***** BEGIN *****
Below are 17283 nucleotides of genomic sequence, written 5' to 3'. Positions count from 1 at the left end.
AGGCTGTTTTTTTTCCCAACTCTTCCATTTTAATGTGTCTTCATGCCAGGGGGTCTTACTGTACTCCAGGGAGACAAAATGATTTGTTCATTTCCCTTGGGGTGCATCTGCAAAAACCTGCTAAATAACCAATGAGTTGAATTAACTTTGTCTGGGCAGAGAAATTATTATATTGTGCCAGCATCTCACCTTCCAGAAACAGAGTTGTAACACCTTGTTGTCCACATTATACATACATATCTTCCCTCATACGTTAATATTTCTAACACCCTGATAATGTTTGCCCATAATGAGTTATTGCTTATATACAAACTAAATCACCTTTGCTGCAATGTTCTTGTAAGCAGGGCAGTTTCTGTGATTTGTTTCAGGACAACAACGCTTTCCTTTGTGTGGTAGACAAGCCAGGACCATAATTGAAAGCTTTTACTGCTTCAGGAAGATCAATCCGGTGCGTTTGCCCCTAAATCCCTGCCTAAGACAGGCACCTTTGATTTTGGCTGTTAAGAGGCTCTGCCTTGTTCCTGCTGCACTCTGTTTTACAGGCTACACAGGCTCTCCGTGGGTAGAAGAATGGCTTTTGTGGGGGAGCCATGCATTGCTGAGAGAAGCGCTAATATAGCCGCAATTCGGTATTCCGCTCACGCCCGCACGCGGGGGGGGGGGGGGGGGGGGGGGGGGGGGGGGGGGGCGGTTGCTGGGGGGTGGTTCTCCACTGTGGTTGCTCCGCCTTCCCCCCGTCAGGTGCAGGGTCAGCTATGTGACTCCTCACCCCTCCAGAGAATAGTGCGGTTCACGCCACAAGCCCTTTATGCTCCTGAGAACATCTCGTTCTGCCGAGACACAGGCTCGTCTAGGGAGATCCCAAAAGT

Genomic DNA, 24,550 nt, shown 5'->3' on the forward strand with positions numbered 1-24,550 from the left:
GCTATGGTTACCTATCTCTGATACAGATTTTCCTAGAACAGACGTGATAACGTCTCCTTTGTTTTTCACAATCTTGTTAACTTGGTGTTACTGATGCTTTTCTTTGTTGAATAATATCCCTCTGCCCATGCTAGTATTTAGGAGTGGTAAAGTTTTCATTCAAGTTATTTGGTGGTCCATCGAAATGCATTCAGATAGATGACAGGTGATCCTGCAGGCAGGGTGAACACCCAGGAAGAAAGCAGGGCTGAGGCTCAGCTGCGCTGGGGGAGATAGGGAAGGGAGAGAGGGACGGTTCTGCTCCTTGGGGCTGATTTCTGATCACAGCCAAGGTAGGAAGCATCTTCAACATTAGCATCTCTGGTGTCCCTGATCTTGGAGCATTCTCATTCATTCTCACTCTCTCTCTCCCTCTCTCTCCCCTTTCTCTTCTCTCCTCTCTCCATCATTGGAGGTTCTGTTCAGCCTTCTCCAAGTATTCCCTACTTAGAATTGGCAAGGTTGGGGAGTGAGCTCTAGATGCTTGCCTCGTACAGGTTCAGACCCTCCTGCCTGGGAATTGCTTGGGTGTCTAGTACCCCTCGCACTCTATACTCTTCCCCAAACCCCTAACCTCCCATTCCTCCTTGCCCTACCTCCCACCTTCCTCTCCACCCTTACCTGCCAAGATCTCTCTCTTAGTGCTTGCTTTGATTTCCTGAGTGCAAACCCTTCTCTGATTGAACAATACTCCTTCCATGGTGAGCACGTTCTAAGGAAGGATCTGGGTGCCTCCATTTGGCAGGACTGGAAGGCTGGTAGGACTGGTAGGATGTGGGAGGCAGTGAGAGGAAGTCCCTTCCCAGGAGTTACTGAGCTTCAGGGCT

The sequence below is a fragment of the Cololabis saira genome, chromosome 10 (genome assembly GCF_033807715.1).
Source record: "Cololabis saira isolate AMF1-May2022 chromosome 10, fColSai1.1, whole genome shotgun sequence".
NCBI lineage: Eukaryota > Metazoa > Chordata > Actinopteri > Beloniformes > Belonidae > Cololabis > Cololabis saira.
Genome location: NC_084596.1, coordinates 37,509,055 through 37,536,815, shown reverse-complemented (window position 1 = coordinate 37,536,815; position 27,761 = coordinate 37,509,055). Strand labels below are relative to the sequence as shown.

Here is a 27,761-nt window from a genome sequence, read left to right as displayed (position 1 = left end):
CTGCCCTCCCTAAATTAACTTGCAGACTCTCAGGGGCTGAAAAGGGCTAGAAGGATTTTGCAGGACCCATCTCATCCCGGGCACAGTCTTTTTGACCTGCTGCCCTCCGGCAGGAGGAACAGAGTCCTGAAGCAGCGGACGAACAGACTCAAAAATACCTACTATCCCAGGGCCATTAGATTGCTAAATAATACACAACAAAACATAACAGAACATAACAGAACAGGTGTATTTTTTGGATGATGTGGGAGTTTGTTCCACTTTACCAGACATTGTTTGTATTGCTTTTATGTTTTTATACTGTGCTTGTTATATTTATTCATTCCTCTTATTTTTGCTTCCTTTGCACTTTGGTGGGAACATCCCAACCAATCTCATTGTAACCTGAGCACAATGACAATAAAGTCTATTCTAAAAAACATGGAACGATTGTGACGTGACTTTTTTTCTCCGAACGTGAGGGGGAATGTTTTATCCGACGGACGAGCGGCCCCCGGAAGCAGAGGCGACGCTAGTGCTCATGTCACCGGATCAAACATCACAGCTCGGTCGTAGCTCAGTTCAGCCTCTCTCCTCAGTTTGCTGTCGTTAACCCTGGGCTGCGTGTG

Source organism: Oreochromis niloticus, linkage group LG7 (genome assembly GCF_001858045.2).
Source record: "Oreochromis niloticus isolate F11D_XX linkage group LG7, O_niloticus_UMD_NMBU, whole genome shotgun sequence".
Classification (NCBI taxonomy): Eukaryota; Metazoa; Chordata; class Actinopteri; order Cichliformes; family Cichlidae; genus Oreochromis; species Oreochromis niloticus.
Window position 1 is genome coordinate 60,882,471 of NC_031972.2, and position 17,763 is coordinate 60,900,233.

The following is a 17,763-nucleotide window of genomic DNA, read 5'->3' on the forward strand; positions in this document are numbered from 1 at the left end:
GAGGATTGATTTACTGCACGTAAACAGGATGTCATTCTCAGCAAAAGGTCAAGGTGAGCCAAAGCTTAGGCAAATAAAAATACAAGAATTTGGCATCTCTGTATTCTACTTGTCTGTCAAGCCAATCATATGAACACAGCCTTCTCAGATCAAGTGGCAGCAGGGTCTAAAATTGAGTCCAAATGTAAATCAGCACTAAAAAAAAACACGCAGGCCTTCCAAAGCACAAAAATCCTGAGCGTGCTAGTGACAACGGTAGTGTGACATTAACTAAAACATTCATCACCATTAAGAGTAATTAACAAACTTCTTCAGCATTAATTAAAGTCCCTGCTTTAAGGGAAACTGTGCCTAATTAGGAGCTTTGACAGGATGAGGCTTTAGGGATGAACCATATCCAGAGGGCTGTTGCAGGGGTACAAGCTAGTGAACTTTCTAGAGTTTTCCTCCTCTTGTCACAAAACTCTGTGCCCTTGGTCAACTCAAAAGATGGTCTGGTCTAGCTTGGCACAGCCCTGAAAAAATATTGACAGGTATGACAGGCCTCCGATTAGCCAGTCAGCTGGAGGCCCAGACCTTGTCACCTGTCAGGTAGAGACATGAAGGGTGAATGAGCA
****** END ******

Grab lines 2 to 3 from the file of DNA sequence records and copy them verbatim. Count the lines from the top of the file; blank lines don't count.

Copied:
AGGCTGTTTTTTTTCCCAACTCTTCCATTTTAATGTGTCTTCATGCCAGGGGGTCTTACTGTACTCCAGGGAGACAAAATGATTTGTTCATTTCCCTTGGGGTGCATCTGCAAAAACCTGCTAAATAACCAATGAGTTGAATTAACTTTGTCTGGGCAGAGAAATTATTATATTGTGCCAGCATCTCACCTTCCAGAAACAGAGTTGTAACACCTTGTTGTCCACATTATACATACATATCTTCCCTCATACGTTAATATTTCTAACACCCTGATAATGTTTGCCCATAATGAGTTATTGCTTATATACAAACTAAATCACCTTTGCTGCAATGTTCTTGTAAGCAGGGCAGTTTCTGTGATTTGTTTCAGGACAACAACGCTTTCCTTTGTGTGGTAGACAAGCCAGGACCATAATTGAAAGCTTTTACTGCTTCAGGAAGATCAATCCGGTGCGTTTGCCCCTAAATCCCTGCCTAAGACAGGCACCTTTGATTTTGGCTGTTAAGAGGCTCTGCCTTGTTCCTGCTGCACTCTGTTTTACAGGCTACACAGGCTCTCCGTGGGTAGAAGAATGGCTTTTGTGGGGGAGCCATGCATTGCTGAGAGAAGCGCTAATATAGCCGCAATTCGGTATTCCGCTCACGCCCGCACGCGGGGGGGGGGGGGGGGGGGGGGGGGGGGGGGGGGGGCGGTTGCTGGGGGGTGGTTCTCCACTGTGGTTGCTCCGCCTTCCCCCCGTCAGGTGCAGGGTCAGCTATGTGACTCCTCACCCCTCCAGAGAATAGTGCGGTTCACGCCACAAGCCCTTTATGCTCCTGAGAACATCTCGTTCTGCCGAGACACAGGCTCGTCTAGGGAGATCCCAAAAGT

Genomic DNA, 24,550 nt, shown 5'->3' on the forward strand with positions numbered 1-24,550 from the left: